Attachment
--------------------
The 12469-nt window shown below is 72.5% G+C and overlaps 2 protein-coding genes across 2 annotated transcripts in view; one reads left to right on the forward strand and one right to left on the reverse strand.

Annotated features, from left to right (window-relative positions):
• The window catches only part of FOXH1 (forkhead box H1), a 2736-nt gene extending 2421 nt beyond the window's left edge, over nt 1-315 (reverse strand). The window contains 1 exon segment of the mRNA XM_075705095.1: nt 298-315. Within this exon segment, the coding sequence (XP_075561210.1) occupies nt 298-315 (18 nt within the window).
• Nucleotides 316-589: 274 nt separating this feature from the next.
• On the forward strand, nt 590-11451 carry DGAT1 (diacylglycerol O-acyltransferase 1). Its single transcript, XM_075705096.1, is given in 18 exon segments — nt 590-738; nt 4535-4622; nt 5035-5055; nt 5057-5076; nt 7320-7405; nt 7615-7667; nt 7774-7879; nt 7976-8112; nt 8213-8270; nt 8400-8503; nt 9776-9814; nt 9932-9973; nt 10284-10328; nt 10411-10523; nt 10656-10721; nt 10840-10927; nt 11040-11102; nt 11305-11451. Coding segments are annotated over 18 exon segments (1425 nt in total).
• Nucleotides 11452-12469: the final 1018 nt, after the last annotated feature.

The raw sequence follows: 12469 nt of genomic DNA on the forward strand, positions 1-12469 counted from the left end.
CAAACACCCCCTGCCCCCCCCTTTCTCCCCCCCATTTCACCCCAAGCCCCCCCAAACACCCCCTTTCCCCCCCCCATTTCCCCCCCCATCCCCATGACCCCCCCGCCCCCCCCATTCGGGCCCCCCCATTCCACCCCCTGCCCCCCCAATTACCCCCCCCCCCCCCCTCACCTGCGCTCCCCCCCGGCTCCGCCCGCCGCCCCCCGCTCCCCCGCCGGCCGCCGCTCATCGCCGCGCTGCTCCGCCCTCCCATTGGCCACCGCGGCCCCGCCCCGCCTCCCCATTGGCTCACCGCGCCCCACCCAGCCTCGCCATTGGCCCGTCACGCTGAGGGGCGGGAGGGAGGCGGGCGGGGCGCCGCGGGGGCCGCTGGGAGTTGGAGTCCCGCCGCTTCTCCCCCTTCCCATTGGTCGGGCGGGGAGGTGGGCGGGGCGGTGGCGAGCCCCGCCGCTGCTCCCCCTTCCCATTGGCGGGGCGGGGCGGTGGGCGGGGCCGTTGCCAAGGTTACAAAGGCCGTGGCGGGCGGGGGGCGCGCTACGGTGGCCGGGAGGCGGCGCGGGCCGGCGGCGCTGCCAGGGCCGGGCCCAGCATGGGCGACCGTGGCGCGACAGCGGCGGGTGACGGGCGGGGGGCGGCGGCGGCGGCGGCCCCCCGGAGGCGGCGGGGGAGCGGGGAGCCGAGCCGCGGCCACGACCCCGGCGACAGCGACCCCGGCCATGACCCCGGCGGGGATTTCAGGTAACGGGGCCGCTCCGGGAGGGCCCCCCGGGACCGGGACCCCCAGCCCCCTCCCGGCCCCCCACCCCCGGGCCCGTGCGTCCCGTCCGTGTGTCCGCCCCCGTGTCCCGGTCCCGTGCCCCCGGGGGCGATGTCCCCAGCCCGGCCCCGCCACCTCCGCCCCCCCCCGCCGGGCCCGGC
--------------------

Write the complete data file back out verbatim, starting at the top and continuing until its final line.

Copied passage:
The 12469-nt window shown below is 72.5% G+C and overlaps 2 protein-coding genes across 2 annotated transcripts in view; one reads left to right on the forward strand and one right to left on the reverse strand.

Annotated features, from left to right (window-relative positions):
• The window catches only part of FOXH1 (forkhead box H1), a 2736-nt gene extending 2421 nt beyond the window's left edge, over nt 1-315 (reverse strand). The window contains 1 exon segment of the mRNA XM_075705095.1: nt 298-315. Within this exon segment, the coding sequence (XP_075561210.1) occupies nt 298-315 (18 nt within the window).
• Nucleotides 316-589: 274 nt separating this feature from the next.
• On the forward strand, nt 590-11451 carry DGAT1 (diacylglycerol O-acyltransferase 1). Its single transcript, XM_075705096.1, is given in 18 exon segments — nt 590-738; nt 4535-4622; nt 5035-5055; nt 5057-5076; nt 7320-7405; nt 7615-7667; nt 7774-7879; nt 7976-8112; nt 8213-8270; nt 8400-8503; nt 9776-9814; nt 9932-9973; nt 10284-10328; nt 10411-10523; nt 10656-10721; nt 10840-10927; nt 11040-11102; nt 11305-11451. Coding segments are annotated over 18 exon segments (1425 nt in total).
• Nucleotides 11452-12469: the final 1018 nt, after the last annotated feature.

The raw sequence follows: 12469 nt of genomic DNA on the forward strand, positions 1-12469 counted from the left end.
CAAACACCCCCTGCCCCCCCCTTTCTCCCCCCCATTTCACCCCAAGCCCCCCCAAACACCCCCTTTCCCCCCCCCATTTCCCCCCCCATCCCCATGACCCCCCCGCCCCCCCCATTCGGGCCCCCCCATTCCACCCCCTGCCCCCCCAATTACCCCCCCCCCCCCCCTCACCTGCGCTCCCCCCCGGCTCCGCCCGCCGCCCCCCGCTCCCCCGCCGGCCGCCGCTCATCGCCGCGCTGCTCCGCCCTCCCATTGGCCACCGCGGCCCCGCCCCGCCTCCCCATTGGCTCACCGCGCCCCACCCAGCCTCGCCATTGGCCCGTCACGCTGAGGGGCGGGAGGGAGGCGGGCGGGGCGCCGCGGGGGCCGCTGGGAGTTGGAGTCCCGCCGCTTCTCCCCCTTCCCATTGGTCGGGCGGGGAGGTGGGCGGGGCGGTGGCGAGCCCCGCCGCTGCTCCCCCTTCCCATTGGCGGGGCGGGGCGGTGGGCGGGGCCGTTGCCAAGGTTACAAAGGCCGTGGCGGGCGGGGGGCGCGCTACGGTGGCCGGGAGGCGGCGCGGGCCGGCGGCGCTGCCAGGGCCGGGCCCAGCATGGGCGACCGTGGCGCGACAGCGGCGGGTGACGGGCGGGGGGCGGCGGCGGCGGCGGCCCCCCGGAGGCGGCGGGGGAGCGGGGAGCCGAGCCGCGGCCACGACCCCGGCGACAGCGACCCCGGCCATGACCCCGGCGGGGATTTCAGGTAACGGGGCCGCTCCGGGAGGGCCCCCCGGGACCGGGACCCCCAGCCCCCTCCCGGCCCCCCACCCCCGGGCCCGTGCGTCCCGTCCGTGTGTCCGCCCCCGTGTCCCGGTCCCGTGCCCCCGGGGGCGATGTCCCCAGCCCGGCCCCGCCACCTCCGCCCCCCCCCGCCGGGCCCGGC